This free screening, the US Premiere of a riveting courtroom drama documentary that has played in front of the European and the Hungarian Parliament and on French, German and Canadian television (besides other countries), will take place at the St. Louis Holocaust Museum Sunday March 26 at 1 p.m. “Judgement in Hungary” – Filmmaker Eszter Hajdú spent three years following the trial of four men charged with killing Roma children and adults, motivated by “racial hatred.” The young filmmaker and her crew documented the 167 days of hearings in this intense, award-winning drama set in a small court room in Budapest, Hungary. Having played in 32 countries and the recipient of 19 international awards, the film has been broadcast in Switzerland, Germany, France, Netherlands […]Read More
Imagine you are the articulate and incisive James Baldwin and three of your friends happen to be Medgar Evers, Martin Luther King, and Malcom X, and all three of them are killed. You leave behind some revelatory notes about this “peculiar” situation… which remain untouched for forty years.
Imagine now that you are the talented and engaged Haitian filmmaker, Raoul Peck*, and you are exclusively privy to that writing and you manage to produce your film… independently.
Now, like a torch, it lights up our darkest skies: I AM NOT YOUR NEGRO is that film! (…)
Excerpt from my review: “We eagerly divide up our lives into past, present, future (and history), and act as if the riddle of time, this most perplexing mystery, had been solved. Yet, a few scientists, philosophers, artists, poets, filmmakers and other mystics keep venturing outside these ready-made formulas….. Through a rich mixture of documentary and fiction footage, composed like the free verse reflections of a visual archeologist – the film plays with our tired eyes: will it be able to jolt us out of our endless complacency and arrogance?” […]Read More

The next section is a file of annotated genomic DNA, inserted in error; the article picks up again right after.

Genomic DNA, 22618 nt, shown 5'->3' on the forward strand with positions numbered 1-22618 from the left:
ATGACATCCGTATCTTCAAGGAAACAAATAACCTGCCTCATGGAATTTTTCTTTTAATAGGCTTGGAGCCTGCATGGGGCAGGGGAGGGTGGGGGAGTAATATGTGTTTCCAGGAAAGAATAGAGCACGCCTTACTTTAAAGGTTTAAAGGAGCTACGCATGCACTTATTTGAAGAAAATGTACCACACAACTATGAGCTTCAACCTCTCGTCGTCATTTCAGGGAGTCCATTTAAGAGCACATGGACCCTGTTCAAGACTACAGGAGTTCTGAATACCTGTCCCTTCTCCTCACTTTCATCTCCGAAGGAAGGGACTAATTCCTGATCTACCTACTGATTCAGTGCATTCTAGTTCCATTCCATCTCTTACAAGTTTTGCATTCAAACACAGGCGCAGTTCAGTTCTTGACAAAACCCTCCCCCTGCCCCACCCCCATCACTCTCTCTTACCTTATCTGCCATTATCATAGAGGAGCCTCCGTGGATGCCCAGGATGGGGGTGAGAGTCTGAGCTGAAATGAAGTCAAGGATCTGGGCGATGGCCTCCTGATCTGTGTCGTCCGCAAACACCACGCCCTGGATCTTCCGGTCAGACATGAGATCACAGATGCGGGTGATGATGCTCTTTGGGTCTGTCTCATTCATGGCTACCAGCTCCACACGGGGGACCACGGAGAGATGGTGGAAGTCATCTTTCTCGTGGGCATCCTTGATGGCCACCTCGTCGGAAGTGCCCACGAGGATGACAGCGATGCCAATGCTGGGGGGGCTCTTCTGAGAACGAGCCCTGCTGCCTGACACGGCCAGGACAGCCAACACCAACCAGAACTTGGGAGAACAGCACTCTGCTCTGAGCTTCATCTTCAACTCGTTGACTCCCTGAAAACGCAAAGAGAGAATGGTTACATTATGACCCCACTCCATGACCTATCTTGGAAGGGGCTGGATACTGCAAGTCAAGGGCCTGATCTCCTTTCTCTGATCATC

An interview with Pier Marton, translated from the Spanish. Excerpts: “what follows does not represent ideas but stands for a lived-through experience — something which by definition can neither be communicated nor argued with… what needs to be unlearned is beyond our grasp… it is by becoming somebody that one crowns a successful education — self-distinction, self-inflation are inculcated from the start… what is being discussed here corresponds to the very same silence that Rimbaud and Gauguin may have experienced through their exiles, or through death’s notorious silence… It should be evident that when something tragic takes place, words are failing us. Those crises contain a form of wisdom and clarity which would be good to apply during our “normal” states — not only during those dramatic transitions, when we don’t know what is happening. We actually never know what is happening and, in finding speech inadequate, words should always fail us. […]Read More